In Their Words: Achieving New Levels

This new series In Their Words highlights our past recipients of the Moton Family Challenge Scholarship. Follow us as we provide an update on how the scholarship and your support has helped these young scholars advance their education.

Timothy Eppes II intends for his future video games to take the world by storm. As he works to do just this, majoring in Computer Science at Longwood University, he is also using his coding skills to help those in his community.

Eppes, a 2018 recipient of the Robert Russa Moton Museum Family Challenge Scholarship and a junior at Longwood, said video games had a meaningful impact on him from a young age.

“I’ve always had an admiration for video games and knowing that wanted to pursue a career in creating them,” Eppes said. “I thought that computer science would be the first step to do so.”

As a Computer Science major, Eppes can create programs through code, a skill set that is in high demand in the information and technology fields and a venue for endless possibilities.

“The aspects of the major that I like is understanding how different code affects different programs and how code is used in our everyday life,” Eppes said.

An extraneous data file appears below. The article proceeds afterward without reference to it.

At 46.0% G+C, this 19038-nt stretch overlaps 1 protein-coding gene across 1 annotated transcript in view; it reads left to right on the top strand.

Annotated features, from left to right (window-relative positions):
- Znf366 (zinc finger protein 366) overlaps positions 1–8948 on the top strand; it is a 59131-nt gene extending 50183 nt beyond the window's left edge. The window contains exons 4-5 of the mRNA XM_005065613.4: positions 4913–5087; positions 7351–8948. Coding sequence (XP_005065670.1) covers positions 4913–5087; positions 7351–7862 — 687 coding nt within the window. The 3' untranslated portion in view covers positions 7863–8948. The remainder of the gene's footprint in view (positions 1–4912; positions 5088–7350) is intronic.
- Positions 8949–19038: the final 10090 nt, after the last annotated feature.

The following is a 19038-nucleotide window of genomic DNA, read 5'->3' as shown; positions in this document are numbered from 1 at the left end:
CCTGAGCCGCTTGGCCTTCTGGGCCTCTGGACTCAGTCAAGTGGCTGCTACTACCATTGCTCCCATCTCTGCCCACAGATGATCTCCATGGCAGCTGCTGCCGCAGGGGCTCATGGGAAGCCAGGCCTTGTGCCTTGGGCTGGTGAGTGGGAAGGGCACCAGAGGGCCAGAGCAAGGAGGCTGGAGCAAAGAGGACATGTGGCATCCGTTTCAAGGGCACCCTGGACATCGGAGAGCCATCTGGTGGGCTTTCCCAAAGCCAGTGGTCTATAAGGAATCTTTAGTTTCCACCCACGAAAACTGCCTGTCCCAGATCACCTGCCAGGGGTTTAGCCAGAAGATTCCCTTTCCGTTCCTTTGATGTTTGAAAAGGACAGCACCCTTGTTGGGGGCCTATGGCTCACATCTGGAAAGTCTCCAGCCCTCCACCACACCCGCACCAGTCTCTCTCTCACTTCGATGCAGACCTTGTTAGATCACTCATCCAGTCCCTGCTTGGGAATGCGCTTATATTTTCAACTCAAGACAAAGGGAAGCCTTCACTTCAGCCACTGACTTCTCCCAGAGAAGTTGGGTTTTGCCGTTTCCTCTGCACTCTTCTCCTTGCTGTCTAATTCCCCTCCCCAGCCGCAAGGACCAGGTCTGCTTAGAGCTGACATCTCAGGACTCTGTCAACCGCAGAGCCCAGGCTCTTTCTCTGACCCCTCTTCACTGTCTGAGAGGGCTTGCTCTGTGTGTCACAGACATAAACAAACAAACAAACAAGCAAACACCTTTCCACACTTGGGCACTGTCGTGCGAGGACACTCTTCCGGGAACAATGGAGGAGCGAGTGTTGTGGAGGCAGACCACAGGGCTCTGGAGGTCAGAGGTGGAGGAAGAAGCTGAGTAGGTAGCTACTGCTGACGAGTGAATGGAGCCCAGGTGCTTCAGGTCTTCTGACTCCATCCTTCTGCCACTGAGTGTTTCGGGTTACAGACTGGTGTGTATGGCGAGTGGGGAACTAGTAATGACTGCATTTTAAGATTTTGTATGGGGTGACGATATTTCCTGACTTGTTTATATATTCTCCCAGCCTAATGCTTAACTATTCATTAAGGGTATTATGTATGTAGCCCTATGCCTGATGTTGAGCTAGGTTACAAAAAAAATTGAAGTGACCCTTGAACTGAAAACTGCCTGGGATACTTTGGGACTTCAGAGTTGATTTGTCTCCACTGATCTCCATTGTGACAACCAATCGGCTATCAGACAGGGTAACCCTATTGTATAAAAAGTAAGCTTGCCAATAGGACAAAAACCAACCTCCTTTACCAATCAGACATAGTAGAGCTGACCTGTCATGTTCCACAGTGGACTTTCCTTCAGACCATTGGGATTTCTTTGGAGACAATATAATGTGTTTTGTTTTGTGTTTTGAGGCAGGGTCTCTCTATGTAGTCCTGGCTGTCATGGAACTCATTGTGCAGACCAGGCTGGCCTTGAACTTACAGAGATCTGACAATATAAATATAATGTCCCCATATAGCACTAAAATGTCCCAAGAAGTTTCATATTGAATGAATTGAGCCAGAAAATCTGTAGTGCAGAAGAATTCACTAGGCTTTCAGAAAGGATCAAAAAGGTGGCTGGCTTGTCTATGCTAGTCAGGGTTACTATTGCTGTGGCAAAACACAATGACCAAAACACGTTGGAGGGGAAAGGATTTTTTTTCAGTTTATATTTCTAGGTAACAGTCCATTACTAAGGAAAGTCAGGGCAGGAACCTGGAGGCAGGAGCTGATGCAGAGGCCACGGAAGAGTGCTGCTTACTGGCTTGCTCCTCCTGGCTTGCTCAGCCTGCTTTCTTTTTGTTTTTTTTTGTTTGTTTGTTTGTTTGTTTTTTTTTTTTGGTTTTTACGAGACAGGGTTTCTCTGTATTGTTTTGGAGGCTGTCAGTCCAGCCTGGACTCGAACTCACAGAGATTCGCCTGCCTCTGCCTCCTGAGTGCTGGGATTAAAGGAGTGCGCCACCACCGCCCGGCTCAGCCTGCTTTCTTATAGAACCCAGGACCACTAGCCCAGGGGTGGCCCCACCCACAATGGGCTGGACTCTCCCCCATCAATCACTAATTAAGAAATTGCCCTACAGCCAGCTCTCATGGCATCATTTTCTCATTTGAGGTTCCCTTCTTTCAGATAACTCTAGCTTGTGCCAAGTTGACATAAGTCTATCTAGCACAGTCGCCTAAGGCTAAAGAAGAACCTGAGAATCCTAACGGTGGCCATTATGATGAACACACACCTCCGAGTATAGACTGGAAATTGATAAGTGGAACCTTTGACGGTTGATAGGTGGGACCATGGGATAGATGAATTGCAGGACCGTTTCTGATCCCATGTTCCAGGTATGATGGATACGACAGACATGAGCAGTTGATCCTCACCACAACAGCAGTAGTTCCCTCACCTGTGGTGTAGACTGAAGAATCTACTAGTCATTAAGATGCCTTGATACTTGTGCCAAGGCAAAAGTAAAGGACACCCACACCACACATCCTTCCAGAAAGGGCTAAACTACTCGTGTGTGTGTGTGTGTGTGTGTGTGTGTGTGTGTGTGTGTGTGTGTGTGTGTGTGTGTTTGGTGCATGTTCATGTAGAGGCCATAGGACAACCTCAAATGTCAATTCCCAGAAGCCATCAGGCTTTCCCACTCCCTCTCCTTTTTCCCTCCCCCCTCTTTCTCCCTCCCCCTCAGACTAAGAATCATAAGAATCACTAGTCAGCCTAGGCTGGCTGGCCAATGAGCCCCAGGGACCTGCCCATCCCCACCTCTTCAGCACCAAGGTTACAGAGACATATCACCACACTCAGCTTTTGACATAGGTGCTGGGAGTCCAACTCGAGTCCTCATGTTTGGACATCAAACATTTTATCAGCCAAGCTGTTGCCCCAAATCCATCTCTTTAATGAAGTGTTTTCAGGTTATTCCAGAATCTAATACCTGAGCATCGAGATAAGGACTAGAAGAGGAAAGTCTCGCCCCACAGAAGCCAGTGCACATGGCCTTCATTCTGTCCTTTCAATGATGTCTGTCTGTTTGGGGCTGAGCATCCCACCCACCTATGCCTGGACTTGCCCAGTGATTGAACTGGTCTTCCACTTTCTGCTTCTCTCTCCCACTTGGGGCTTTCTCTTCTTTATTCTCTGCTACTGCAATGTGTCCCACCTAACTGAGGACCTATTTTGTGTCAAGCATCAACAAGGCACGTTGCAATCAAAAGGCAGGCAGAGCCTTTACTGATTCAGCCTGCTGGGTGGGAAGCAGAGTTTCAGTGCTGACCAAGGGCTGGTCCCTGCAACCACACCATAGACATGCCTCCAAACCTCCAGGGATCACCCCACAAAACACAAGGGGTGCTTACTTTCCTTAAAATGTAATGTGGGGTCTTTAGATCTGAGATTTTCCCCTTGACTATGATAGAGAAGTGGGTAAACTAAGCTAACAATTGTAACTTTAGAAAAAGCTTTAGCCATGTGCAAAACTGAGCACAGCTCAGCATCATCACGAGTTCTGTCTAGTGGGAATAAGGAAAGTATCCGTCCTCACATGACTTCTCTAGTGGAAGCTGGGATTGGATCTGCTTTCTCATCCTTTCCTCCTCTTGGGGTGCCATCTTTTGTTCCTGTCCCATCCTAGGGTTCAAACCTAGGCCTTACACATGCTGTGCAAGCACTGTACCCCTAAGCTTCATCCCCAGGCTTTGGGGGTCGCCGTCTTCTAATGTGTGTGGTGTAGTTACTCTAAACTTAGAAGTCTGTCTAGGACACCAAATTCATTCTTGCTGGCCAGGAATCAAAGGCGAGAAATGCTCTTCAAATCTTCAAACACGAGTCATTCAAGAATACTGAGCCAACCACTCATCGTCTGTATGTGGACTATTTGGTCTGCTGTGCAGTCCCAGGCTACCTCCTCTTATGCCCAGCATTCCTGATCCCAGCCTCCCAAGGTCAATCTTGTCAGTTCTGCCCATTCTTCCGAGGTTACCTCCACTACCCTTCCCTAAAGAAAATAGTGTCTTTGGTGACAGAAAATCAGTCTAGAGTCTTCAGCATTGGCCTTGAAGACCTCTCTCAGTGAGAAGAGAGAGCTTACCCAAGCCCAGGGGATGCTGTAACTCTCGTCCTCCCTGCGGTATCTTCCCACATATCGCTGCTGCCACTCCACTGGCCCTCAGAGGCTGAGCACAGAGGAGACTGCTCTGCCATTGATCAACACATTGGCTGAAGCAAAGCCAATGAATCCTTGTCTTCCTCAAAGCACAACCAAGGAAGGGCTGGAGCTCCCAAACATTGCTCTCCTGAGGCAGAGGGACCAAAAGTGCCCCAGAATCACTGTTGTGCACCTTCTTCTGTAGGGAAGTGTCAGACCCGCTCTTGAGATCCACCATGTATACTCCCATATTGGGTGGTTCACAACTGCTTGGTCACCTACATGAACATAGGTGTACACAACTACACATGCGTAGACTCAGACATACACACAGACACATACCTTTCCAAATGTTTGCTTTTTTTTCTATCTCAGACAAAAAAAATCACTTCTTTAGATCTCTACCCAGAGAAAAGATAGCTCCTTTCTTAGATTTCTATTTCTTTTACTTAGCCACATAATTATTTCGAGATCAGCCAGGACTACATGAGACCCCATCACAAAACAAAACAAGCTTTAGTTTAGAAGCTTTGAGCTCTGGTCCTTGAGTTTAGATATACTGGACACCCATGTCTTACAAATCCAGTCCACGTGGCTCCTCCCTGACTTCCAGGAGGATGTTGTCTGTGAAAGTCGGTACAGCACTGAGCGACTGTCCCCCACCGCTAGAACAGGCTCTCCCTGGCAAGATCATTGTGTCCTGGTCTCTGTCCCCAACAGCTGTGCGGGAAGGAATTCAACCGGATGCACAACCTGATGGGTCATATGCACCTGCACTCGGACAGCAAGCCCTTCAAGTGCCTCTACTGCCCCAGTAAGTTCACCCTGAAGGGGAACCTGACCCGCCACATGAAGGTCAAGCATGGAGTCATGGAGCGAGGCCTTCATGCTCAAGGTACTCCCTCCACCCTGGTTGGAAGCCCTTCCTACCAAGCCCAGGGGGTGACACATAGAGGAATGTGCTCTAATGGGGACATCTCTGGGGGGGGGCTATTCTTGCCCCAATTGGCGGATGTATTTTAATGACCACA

Code is a fundamental aspect of most, if not all, modern technologies. Everything from making a social media post, to visiting a website, even the mechanisms of many new vehicles and traffic light operations use code. Code can bring stories to life through animation and video games, the field Eppes is pursuing.

“My goal for implementing my skills after graduation is to create a few codes for miniature video game projects to be picked up by a video game company,” Eppes said.

Eppes said the support he has received from the Family Challenge Scholarship has been meaningful to him, in more ways than one.

The scholarship funds have helped enable him to pursue his education. Receiving the scholarship has been meaningful to him and his family as his grandmother and aunt were students at Robert Russa Moton High School and experienced the closure of public schools in Prince Edward County.

The Family Challenge Scholarship, Eppes said, “has allowed me to further my education in the past few years and I am forever grateful for that.”

As Eppes pursues his career, he will be using his skills to benefit a medical practice in the Farmville area.

Next summer, Eppes will be using his coding and computer science skills to work with a Farmville-based optometry office, creating a specific program that can be used in the office.

The Family Challenge Scholarships are available to direct lineal descendants of a student or students denied a public education or displaced by the public school closings in Prince Edward County between the years 1959-1964.

To learn more about the scholarship program, or how to apply, visit

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